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ZFIN ID: ZDB-PUB-170712-7
Carbonic Anhydrase Inhibitors Induce Developmental Toxicity During Zebrafish Embryogenesis, Especially in the Inner Ear
Matsumoto, H., Fujiwara, S., Miyagi, H., Nakamura, N., Shiga, Y., Ohta, T., Tsuzuki, M.
Date: 2017
Source: Marine biotechnology (New York, N.Y.)   19(5): 430-440 (Journal)
Registered Authors: Miyagi, Hisako, Nakamura, Nubuhiro
Keywords: Carbonic anhydrase, Embryogenesis, Ethoxyzolamide, Inner ear, Otoliths, Zebrafish
MeSH Terms:
  • Acetazolamide/toxicity*
  • Animal Fins/embryology
  • Animals
  • Apoptosis
  • Calcium/metabolism
  • Carbonic Anhydrase Inhibitors/toxicity*
  • Cardiomegaly/embryology
  • Ear, Inner/embryology
  • Embryo, Nonmammalian/drug effects*
  • Embryonic Development/drug effects
  • Ethoxzolamide/toxicity
  • Hair Cells, Auditory/drug effects
  • Otolithic Membrane/embryology
  • Otolithic Membrane/metabolism
  • Sulfonamides/toxicity*
  • Swimming
  • Thiophenes/toxicity*
  • Zebrafish/embryology*
PubMed: 28695384 Full text @ Mar. Biotechnol.
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ABSTRACT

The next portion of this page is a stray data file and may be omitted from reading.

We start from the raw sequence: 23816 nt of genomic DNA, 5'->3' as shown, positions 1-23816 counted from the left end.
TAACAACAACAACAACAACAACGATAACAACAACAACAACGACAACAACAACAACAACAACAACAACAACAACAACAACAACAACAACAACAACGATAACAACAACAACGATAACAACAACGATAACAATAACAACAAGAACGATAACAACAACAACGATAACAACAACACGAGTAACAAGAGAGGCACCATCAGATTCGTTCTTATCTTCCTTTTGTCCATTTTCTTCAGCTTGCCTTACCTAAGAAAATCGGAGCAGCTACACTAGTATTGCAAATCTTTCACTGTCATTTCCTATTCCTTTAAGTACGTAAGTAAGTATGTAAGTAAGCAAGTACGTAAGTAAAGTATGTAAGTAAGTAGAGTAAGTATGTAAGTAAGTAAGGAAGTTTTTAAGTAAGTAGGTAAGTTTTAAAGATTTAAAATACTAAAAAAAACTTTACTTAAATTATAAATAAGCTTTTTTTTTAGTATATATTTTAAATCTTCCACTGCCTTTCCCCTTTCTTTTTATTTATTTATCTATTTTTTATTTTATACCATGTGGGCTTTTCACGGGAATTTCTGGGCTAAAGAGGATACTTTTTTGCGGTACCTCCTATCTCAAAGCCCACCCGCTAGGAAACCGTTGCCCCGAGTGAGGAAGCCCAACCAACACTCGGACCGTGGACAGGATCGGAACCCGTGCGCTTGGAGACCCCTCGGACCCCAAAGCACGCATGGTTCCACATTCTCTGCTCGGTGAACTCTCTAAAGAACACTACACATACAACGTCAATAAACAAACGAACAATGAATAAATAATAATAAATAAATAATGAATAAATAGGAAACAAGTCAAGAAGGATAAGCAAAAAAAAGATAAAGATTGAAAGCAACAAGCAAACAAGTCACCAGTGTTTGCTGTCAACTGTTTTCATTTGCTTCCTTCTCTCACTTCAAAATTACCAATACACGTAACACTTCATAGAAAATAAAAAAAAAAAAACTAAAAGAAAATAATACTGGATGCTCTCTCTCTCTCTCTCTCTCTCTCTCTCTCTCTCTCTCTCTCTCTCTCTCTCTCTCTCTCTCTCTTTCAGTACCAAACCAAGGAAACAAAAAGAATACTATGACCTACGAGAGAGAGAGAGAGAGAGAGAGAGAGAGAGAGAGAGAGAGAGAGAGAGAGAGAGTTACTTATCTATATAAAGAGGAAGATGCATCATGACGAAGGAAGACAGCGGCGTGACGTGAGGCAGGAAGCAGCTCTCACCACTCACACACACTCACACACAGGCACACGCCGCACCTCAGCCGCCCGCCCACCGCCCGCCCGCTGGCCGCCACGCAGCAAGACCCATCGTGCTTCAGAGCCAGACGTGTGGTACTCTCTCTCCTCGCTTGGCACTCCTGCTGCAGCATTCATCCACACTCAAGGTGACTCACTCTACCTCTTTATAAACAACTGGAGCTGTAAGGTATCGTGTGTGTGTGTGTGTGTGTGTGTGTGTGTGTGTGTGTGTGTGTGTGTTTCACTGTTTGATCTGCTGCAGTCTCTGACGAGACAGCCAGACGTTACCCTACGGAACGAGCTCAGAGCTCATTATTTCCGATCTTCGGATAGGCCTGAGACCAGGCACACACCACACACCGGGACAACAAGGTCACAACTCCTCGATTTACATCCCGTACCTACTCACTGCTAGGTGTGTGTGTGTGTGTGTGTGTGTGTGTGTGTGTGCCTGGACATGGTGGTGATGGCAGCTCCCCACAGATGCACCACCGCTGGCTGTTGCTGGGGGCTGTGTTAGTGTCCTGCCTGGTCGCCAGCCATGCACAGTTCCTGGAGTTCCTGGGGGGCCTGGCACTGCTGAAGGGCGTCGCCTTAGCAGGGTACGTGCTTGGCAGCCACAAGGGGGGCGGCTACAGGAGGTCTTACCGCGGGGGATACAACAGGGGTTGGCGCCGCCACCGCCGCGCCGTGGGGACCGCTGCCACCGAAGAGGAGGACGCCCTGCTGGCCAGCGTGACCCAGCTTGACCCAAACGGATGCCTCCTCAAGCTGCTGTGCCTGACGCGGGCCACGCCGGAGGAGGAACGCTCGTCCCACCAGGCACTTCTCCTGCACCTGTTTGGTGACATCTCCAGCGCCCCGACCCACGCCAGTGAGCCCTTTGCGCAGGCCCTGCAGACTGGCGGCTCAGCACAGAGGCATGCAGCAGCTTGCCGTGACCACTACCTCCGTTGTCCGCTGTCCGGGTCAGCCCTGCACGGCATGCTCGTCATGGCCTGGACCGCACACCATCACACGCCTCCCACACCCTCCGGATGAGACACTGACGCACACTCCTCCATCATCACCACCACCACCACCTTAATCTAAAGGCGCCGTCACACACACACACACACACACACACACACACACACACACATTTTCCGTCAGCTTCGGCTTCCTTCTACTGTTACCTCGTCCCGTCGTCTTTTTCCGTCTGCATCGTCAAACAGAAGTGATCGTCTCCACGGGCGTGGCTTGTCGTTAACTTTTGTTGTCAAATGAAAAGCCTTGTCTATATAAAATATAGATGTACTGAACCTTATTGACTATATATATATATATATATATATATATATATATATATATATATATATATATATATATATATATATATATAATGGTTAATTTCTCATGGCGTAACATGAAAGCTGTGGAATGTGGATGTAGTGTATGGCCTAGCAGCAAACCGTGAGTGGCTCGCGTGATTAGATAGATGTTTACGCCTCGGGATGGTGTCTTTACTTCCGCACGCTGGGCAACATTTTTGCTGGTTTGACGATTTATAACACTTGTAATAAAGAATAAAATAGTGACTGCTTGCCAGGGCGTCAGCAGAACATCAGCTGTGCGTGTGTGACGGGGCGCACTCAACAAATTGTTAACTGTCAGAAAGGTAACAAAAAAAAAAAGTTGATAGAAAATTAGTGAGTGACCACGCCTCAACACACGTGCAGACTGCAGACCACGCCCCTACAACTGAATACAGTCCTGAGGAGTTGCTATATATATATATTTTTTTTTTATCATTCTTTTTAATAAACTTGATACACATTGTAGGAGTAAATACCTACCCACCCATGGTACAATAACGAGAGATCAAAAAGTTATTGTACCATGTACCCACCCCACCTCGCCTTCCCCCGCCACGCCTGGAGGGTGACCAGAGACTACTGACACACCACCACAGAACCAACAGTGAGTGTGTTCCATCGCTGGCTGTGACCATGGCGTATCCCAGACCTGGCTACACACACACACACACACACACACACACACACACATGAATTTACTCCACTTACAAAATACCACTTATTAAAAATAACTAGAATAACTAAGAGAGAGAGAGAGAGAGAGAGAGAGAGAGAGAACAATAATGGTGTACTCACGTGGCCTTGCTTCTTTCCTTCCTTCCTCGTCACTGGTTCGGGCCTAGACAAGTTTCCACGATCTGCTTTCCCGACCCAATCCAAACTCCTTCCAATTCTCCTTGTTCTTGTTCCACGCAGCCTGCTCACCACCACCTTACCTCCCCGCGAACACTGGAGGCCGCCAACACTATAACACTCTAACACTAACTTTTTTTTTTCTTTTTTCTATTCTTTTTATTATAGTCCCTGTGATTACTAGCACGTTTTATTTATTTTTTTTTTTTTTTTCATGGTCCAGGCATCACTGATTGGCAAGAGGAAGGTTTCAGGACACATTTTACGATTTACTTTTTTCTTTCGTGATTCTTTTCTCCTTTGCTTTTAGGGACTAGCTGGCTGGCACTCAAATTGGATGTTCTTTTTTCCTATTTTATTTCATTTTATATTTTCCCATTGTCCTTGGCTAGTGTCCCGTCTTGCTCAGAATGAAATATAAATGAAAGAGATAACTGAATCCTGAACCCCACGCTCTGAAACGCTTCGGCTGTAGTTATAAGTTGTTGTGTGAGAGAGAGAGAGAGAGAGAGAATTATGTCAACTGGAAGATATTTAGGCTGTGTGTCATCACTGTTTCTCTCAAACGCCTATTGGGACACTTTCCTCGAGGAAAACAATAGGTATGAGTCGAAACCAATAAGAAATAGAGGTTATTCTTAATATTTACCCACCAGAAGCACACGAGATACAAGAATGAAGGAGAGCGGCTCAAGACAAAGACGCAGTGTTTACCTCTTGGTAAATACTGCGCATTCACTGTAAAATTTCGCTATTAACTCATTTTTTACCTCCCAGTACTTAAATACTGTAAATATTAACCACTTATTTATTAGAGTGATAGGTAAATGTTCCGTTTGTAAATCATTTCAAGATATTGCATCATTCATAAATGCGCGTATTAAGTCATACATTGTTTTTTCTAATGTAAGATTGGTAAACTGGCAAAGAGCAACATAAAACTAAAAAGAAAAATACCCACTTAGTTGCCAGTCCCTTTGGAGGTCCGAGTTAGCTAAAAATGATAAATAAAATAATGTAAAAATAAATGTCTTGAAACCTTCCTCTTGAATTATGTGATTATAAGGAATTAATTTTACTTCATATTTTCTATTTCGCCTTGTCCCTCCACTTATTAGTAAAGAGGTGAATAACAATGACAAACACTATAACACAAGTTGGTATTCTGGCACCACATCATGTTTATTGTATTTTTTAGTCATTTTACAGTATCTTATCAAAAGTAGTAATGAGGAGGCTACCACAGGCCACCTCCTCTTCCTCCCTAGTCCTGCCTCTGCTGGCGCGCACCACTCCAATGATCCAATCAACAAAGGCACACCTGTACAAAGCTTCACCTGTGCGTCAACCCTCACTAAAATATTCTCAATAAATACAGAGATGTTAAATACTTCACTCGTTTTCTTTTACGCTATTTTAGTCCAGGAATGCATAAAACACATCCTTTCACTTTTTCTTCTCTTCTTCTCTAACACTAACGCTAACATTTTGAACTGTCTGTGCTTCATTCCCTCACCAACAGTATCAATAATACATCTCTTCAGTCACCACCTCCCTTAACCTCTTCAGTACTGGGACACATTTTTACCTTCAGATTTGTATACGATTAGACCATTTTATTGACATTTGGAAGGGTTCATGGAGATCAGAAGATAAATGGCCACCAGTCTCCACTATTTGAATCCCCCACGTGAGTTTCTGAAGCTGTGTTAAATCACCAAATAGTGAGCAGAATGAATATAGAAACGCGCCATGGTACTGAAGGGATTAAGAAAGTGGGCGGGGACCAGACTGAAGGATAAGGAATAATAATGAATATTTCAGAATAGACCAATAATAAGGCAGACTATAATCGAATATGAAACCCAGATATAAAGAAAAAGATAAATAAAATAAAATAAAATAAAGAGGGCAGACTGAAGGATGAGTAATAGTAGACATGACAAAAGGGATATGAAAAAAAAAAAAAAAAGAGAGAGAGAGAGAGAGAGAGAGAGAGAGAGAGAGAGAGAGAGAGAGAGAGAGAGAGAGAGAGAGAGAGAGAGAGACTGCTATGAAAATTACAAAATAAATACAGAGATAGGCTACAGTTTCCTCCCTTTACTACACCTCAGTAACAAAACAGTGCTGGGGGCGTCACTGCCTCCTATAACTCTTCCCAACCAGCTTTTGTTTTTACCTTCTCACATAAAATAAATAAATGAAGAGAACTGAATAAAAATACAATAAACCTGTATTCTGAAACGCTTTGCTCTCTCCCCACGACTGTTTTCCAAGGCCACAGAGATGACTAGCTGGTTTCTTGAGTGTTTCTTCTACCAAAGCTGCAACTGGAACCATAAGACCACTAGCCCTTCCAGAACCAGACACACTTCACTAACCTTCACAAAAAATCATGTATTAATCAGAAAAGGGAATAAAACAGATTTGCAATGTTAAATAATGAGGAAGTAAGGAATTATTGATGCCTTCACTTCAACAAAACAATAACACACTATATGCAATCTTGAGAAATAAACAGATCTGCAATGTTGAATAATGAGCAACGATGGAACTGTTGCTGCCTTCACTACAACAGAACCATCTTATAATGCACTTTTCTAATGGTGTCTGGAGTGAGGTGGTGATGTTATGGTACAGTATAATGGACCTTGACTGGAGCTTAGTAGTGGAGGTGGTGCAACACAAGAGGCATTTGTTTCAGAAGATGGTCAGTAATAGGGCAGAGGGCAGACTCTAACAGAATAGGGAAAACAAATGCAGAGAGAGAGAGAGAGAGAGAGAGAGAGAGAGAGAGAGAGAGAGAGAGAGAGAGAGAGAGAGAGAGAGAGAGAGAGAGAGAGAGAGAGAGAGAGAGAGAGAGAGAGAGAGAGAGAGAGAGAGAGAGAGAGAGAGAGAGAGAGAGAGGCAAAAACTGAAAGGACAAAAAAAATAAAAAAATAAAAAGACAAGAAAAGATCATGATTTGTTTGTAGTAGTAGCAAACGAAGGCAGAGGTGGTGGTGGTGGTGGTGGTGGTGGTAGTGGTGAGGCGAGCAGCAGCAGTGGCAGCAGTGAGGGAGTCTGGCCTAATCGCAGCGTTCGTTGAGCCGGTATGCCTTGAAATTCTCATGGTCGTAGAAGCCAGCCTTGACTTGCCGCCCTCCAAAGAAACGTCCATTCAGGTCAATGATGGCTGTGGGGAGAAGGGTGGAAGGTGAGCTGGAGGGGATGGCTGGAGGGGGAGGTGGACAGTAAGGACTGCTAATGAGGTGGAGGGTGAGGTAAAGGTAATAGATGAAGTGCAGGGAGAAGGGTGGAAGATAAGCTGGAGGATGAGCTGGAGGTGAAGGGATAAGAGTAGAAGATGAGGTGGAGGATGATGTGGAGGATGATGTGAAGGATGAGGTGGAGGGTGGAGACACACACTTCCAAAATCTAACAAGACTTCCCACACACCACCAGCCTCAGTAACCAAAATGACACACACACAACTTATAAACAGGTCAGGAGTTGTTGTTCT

In vertebrates, carbonic anhydrases (CAs) play important roles in ion transport and pH regulation in many organs, including the eyes, kidneys, central nervous system, and inner ear. In aquatic organisms, the enzyme is inhibited by various chemicals present in the environment, such as heavy metals, pesticides, and pharmaceuticals. In this study, the effects of CA inhibitors, i.e., sulfonamides [ethoxyzolamide (EZA), acetazolamide (AZA), and dorzolamide (DZA)], on zebrafish embryogenesis were investigated. In embryos treated with the sulfonamides, abnormal development, such as smaller otoliths, an enlarged heart, an irregular pectoral fin, and aberrant swimming behavior, was observed. Especially, the development of otoliths and locomotor activity was severely affected by all the sulfonamides, and EZA was a consistently stronger inhibitor than AZA or DZA. In the embryos treated with EZA, inner ear hair cells containing several CA isoforms, which provide HCO3- to the endolymph for otolith calcification and maintain an appropriate pH there, were affected. Acridine orange/ethidium bromide staining indicated that the hair cell damage in the inner ear and pectral fin is due to apoptosis. Moreover, RNA measurement demonstrated that altered gene expression of cell cycle arrest- and apoptosis-related proteins p53, p21, p27, and Bcl-2 occurred even at 0.08 ppm with which normal development was observed. This finding suggests that a low concentration of EZA may affect embryogenesis via the apoptosis pathway. Thus, our findings demonstrated the importance of potential risk assessment of CA inhibition, especially regarding the formation of otoliths as a one of the most sensitive organs in embryogenesis.
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